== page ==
Antihistaminicos

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Dermatologic Therapy, Vol. 18, 2005, 333–340 Printed in the United States · All rights reserved

Copyright © Blackwell Publishing, Inc., 2005

DERMATOLOGIC THERAPY
ISSN 1396-0296

Blackwell Publishing, Ltd.

Antihistamines and their role as antipruritics

MICHAEL O’DONOGHUE & MICHAEL D. THARP
Department of Dermatology, Rush University Medical Center, Chicago, Illinois

ABSTRACT:Antihistamines that bind to the histamine 1 receptor (H1) serve as important therapeutic agents to counter the effects of histamine in the skin. Two generations of antihistamines exist; however, second-generation agents are more advantageous because they cause less sedation, have a longer half life and are more selective for the H1 receptor. While H1 antihistamines have proven to be effective atreversing the pruritus and cutaneous lesions of chronic urticaria, their ability to treat pruritus associated with other cutaneous and systemic diseases is unproven. KEYWORDS: antihistamines, atopic dermatitis, urticaria, wheal-and-flare reaction

Introduction
Histamine was first identified by Sir Henry Dale in 1910, and in the ensuing 10–15 years became recognized as an important mediator ofimmediate allergic reactions (1,2). Histamine receptors were discovered in 1937, and by 1942 the first (first generation) antihistamines were developed. More recently, second-generation antihistamines have become available for clinical use and offer advantages over first-generation agents (1–5). Histamine is derived from L-histidine by the enzymatic activity of histidine decarboxylase. In the skin, mosthistamine arises from dermal mast cells; however, circulating basophils also produce this amine. Histamine mediates it effects in tissues by binding to four receptor subtypes (H1–H4); however, H1 and H2 receptors are preferentially expressed in the skin (4,6). The affinity of histamine for the H1 receptor is approximately 10 times that for the H2 receptor; thus, histamineinduced cutaneousvasodilatation, edema, and pruritus occur predominantly through binding to H1 receptors (3). Likewise, the wheal-and-flare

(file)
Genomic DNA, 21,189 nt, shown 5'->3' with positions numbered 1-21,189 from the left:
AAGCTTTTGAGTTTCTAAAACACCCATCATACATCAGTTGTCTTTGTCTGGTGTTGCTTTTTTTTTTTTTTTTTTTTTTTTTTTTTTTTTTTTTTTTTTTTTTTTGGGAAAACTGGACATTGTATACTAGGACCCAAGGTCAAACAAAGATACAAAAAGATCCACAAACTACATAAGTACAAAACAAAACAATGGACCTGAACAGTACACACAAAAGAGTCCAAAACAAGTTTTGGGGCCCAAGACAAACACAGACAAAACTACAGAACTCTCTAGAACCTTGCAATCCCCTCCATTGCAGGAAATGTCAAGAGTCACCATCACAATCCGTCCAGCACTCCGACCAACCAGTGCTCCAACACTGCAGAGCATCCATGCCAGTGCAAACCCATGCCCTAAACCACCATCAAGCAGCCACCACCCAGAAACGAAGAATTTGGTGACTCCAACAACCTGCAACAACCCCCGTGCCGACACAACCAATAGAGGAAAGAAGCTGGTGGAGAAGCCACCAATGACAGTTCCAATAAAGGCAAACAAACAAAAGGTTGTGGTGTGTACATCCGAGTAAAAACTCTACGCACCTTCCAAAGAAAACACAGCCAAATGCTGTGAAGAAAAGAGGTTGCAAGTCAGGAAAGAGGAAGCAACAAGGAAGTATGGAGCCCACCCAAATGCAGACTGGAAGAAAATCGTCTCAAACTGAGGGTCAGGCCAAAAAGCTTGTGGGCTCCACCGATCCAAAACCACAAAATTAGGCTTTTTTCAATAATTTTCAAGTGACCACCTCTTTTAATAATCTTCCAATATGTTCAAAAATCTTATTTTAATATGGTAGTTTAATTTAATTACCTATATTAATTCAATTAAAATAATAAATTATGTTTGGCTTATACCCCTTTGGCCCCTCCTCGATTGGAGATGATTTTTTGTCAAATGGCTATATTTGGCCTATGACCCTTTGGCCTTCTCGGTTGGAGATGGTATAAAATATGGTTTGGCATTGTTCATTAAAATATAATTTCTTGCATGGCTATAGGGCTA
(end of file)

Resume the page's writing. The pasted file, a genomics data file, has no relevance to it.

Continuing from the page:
Address correspondence and reprint requests to: Michael D. Tharp, MD, Department of Dermatology, Rush University Medical Center, 707 S. Wood St., Annex Bldg., Rm. 220, Chicago, IL 60612, or email: michael_tharp@rush.edu.

reaction caused by histamine occur primarily through the bindingto H1 receptors in postcapillary venules (7). Pruritus or itch is transmitted by dedicated afferent C-type nerve fibers in the skin, which are distinct from polymodal neurons associated with pain (8). These unique itch neurons are characterized by their slow conduction velocities, extensive terminal branching, and prolonged responses to histamine stimulation (9). In the skin, histamine stimulatesC-type fibers, ultimately leading to the perception of itch in the central nervous system (CNS) (8,9). Positron emission tomography (PET) studies have shown that histamine-induced itch activates multiple sites in the brain, including the supplementary motor area. These observations lend support to the conclusion that there is no single CNS itch center and that the perception of itch is linked tothe need to scratch (9). Histamine-induced itch can be eliminated with field stimulation in which superficial cutaneous nerves are activated electrically. Field stimulation inhibits itch produced by histamine as much as scratching eliminates the itch sensation. Nilsson et al. have demonstrated that cutaneous field stimulation significantly decreases the perception of histamine-induced pruritus withoutaffecting the wheal-and-flare reaction, suggesting that its mechanism of action is independent of histamine receptors. It is believed that field stimulation

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activates myelinated A neurons that in turn inhibit neural circuits in the gray matter of the spinal cord leading to itch suppression (8–10). The topical application of capsaicin also inhibits histamine-induced...
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